Every morning during Wimbledon, we'll take a look back at a memorable match that occurred on that calendar day at the All England Club.

July 3, 2004: Maria Sharapova d. Serena Williams
Final; 6-1, 6-4


In a coming-of-age moment, the 13th-seeded Sharapova overpowered Williams to dethrone the two-time defending champion and snap her 20-match Wimbledon winning streak. The 17-year-old became the second-youngest woman to win Wimbledon in the Open era. (Martina Hingis was 16 years old when she defeated Jana Novotna to win Wimbledon in 1997.)

The Siberian-born Sharapova roared back from a one-set deficit to defeat Lindsay Davenport in the semifinals, 2-6, 7-6 (5), 6-1, becoming the first Russian woman to reach the Wimbledon final since Olga Morozova in 1974. When Williams’ final forehand struck the net, Sharapova dropped to her knees near the baseline, buried her face in her hands before thrusting her arms in the air.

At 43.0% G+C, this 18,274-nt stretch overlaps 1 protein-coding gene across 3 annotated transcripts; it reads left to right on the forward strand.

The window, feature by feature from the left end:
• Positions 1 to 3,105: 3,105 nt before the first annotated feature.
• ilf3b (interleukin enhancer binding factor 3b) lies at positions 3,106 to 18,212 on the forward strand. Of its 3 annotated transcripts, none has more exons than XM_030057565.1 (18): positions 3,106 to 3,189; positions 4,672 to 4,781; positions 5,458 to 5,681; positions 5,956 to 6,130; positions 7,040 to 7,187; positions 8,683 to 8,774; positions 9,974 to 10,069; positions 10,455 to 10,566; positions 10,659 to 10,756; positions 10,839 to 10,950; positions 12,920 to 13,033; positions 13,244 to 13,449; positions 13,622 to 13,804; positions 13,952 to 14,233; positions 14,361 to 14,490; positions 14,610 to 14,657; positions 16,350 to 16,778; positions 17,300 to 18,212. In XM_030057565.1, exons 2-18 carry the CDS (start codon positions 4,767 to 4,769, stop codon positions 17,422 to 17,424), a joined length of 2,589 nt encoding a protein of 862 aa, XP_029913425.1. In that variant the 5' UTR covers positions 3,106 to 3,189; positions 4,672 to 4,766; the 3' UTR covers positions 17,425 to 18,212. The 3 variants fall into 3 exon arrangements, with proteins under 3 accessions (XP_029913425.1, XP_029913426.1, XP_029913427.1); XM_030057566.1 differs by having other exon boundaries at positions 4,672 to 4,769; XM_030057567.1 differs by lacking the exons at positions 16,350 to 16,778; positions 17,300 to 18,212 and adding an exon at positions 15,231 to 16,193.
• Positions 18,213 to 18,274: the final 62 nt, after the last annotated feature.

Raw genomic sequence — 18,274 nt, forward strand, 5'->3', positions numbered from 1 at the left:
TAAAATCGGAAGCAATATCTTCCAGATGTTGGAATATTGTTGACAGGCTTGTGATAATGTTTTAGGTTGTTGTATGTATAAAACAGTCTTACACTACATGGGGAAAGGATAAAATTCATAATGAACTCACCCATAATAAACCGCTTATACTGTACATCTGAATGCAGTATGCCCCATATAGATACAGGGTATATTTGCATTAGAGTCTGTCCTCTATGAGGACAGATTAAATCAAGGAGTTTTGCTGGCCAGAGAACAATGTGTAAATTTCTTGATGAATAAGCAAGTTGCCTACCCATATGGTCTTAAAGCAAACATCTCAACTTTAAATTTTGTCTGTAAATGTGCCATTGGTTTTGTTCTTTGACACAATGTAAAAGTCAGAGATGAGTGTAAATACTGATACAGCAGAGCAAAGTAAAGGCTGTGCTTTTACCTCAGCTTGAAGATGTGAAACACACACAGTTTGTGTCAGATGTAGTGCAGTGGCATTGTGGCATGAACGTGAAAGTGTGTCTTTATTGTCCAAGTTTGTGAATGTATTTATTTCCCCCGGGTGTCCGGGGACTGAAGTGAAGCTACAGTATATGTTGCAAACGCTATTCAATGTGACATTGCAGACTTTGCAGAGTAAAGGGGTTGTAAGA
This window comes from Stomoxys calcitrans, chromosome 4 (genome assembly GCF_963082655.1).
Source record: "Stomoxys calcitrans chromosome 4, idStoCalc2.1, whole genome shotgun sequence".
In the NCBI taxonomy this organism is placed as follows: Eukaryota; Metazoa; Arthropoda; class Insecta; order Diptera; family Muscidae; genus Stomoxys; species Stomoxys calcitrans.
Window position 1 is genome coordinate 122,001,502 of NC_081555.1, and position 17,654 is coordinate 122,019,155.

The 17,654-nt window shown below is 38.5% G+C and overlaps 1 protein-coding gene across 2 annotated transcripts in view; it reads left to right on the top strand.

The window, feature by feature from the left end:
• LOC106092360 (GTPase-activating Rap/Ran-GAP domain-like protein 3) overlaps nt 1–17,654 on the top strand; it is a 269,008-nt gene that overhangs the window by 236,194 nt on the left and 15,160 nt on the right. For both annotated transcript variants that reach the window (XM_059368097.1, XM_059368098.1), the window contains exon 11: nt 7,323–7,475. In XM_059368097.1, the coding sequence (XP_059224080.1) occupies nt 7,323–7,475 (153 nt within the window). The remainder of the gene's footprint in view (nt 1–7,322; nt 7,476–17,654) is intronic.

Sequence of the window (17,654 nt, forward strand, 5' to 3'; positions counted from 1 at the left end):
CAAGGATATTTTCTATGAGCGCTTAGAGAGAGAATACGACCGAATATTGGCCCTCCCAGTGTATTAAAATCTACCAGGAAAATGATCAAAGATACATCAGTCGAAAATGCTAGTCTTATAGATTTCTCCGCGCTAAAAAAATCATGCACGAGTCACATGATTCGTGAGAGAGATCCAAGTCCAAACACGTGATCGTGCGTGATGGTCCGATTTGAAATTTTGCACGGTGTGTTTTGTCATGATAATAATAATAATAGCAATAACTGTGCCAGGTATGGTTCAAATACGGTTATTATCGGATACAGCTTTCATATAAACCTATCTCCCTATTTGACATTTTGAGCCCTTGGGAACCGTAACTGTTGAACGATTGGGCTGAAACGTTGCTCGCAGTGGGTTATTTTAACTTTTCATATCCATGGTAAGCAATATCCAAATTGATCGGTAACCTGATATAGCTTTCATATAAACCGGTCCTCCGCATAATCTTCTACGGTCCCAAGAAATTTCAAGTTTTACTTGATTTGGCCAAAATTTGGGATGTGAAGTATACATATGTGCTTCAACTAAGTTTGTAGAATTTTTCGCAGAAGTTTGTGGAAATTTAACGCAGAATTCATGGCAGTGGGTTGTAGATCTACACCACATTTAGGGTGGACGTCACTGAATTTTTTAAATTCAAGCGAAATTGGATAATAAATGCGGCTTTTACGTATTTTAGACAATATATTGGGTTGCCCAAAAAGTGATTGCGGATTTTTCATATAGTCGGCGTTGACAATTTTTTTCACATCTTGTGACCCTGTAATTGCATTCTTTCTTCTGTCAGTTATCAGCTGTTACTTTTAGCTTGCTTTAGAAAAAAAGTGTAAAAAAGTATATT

“I just believed in myself," Sharapova said. "I just kept fighting out there and just kept believing I could win."

Several of Sharapova’s shots left Williams shaking her head in disbelief. Rarely had a woman reduced the former No. 1 to sustained stretches of defensive tennis during a major, but Sharapova gave Williams the runaround for much of the match.

Bidding to become only the fourth women in the Open era to capture three consecutive Wimbledon crowns, Williams carried a 31-3 record at the All England Club and had won six of her prior seven Grand Slam finals. But from the moment Sharapova broke serve on the strength of her searing shots from the baseline to seize a 3-1 lead, it was clear the crown was resting uneasily on the champion’s head.

“I put a lot of stress on myself. I think I put too much stress on myself going into it,” Williams said afterward. “She's kinds of like me, she doesn't back off. She keeps giving it her all.”